Balanced rotors are essential for most kinds of rotating machinery. Unbalance will create high vibrations causing material defects and reducing the lifetime of a material. Rotor unbalance is the major problem of vibration and it is related to the first order (rotational frequency).
The goal of balancing is to minimize vibrations related to the first order. Basically, it works like this: We measure the initial state, then we add a trial weight of the known mass, calculate the position and mass of a counterweight, remove the trial weight, and put the calculated weight on the opposite side, to cancel out the imbalance.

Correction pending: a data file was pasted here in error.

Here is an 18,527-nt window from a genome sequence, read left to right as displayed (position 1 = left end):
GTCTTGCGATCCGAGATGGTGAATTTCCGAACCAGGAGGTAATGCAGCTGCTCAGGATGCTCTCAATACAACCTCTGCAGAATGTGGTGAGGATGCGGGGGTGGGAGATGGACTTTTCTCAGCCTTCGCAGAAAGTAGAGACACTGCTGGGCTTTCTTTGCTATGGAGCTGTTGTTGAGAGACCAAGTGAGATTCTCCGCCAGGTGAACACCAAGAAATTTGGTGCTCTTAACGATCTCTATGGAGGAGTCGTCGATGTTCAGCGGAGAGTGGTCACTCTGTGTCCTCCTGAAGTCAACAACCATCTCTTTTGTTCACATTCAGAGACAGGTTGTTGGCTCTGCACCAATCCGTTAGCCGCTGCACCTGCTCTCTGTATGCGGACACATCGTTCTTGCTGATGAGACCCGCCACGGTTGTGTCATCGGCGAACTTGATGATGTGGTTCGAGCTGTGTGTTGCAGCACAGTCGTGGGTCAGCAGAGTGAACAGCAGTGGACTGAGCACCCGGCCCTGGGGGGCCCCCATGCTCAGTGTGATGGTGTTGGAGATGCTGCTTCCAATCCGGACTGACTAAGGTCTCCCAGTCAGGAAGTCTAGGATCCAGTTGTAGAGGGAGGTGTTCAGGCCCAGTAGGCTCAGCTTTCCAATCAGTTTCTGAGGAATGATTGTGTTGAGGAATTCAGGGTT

When an unbalance exists, the first order (rotational frequency) can be seen clearly. As shown in the example below, on the rotor exists an uneven distribution of mass. A correction weight is added (or material is removed) on the opposite side, which cancels out the major part. This procedure can then be repeated until satisfaction.
Depending on the machinery, single or dual-plane balancing is used. Selecting one plane or two plane balancing generally depends on two factors. One of the factors is the ratio of the length of the rotor (L) to the diameter of the rotor (D). The other factor is the operating speed of the rotor.